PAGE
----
Electric Vehicle Council (EVC) General Manager Behyad Jafari said it was a victory for the environment and for fairness.
“Electric vehicles are cheaper to use, require less maintenance and are better for the environment. This policy would encourage automakers to import and supply more affordable electric models to Australia, ”Jafari said.
“This is the kind of sensible action that has been taken by world leaders on all sides of politics. It is proven to work in making electric vehicles more affordable for more Australians. “
No direct incentives for customers – yet
While the proposal has been welcomed by some industry bodies, it still lacks direct incentives for customers to purchase electric vehicles, although senior party officials have said more announcements may come. .
Direct incentives include things like cash grants from the government to buy electric cars or cheaper loans, and are generally seen by experts as the key way to increase adoption of electric vehicles.
The ACT government for example offers two years of free enrollment and 0% loans up to $ 15,000.
They are also very popular, with research from the Australia Institute showing that two in three Australians (62%) agree that the government should introduce subsidies for the purchase of electric vehicles.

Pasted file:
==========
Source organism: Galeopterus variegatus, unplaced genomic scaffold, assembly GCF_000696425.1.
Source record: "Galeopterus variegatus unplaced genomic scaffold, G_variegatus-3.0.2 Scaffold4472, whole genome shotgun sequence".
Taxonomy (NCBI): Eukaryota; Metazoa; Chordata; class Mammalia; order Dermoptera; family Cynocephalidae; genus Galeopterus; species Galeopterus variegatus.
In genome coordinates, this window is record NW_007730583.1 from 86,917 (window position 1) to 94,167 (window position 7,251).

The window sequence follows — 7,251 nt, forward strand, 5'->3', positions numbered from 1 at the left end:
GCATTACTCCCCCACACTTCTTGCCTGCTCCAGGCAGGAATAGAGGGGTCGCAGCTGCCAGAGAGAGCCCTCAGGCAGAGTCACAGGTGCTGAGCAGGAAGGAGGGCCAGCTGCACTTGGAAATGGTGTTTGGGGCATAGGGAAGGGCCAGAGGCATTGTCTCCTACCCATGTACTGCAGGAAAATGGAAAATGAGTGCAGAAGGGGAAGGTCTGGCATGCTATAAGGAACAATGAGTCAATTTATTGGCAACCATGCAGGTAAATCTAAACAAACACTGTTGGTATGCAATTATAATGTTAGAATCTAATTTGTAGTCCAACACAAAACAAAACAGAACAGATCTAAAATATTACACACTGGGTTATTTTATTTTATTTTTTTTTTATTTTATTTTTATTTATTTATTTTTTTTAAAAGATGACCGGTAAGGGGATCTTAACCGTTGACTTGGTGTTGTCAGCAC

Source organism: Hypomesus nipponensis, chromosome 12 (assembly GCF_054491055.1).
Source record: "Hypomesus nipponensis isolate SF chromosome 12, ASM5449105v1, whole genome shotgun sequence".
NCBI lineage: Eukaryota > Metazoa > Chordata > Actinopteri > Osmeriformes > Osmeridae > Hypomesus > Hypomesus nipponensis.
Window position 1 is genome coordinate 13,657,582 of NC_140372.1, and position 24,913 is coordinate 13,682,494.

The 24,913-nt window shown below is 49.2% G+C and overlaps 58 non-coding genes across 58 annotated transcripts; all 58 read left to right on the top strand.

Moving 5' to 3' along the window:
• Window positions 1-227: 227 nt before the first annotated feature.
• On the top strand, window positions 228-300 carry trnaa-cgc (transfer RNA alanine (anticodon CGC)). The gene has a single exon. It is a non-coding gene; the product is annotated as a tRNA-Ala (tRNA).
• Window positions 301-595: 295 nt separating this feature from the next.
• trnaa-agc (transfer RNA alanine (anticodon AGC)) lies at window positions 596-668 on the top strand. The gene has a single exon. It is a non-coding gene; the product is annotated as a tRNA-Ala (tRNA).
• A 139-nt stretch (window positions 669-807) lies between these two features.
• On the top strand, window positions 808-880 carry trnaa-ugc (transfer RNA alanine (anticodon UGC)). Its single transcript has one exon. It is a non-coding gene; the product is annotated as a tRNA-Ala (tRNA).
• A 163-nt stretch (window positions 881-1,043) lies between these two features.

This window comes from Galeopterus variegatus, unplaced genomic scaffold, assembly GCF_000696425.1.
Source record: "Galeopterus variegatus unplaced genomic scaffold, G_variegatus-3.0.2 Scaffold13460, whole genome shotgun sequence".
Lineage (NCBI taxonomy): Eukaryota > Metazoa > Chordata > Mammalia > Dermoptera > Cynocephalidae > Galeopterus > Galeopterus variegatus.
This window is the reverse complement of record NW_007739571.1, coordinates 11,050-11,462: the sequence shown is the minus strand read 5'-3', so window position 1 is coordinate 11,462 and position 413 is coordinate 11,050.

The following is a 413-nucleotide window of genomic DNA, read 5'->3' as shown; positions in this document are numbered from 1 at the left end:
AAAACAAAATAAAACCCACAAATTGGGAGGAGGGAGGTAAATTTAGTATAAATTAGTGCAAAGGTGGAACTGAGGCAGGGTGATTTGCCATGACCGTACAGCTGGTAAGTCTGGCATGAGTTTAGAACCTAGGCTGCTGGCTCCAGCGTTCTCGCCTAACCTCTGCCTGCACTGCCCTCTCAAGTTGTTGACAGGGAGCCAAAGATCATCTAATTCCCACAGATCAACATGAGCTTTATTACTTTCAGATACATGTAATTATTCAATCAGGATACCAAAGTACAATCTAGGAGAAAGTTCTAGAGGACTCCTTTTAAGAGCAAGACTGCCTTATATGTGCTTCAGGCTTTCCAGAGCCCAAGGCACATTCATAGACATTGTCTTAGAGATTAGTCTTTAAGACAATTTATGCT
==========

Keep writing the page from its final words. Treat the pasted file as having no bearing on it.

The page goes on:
It was not divided by party either, at least in the major parties: 65% of coalition voters and 64% of Labor voters supported these incentives.
“The government may be dragging its heels on electric vehicle policy, but Australians, including Coalition voters, are ready to make the change,” said Richie Merzian, director of climate and energy at the Australia Institute.
“Australians want the government to make it easier for them to get behind the wheel of an electric vehicle, and for the sale of gasoline cars to be phased out as soon as possible.
“It is time to supercharge the electric vehicle policy in Australia, but when it comes to supporting the transportation technologies of the future, this government has its foot on the brakes.”
The state government of Victoria recently did the opposite, announcing a so-called ‘road tax on electric vehicles‘which Mr Jahari called “uniquely hostile”.
“Unlike Victorian Labor, which makes electric vehicles more expensive with an unnecessary and premature electric vehicle tax, the federal PLA has taken the right direction,” he said.
Photo by Vlad Tchompalov on Unsplash
The entire market was not taken into account in the selection of the above products. Instead, a smaller part of the market has been envisioned, which includes the retail products of at least the Big Four banks, the Top 10 customer-owned institutions, and Australia’s largest non-banks:
Products from some vendors may not be available in all states.
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*The Comparison rate is based on a loan of $ 30,000 over 5 years. Please note: this comparison rate is only true for this example and may not include all fees and charges. Different terms, fees, or other loan amounts may result in a different comparison rate.Source link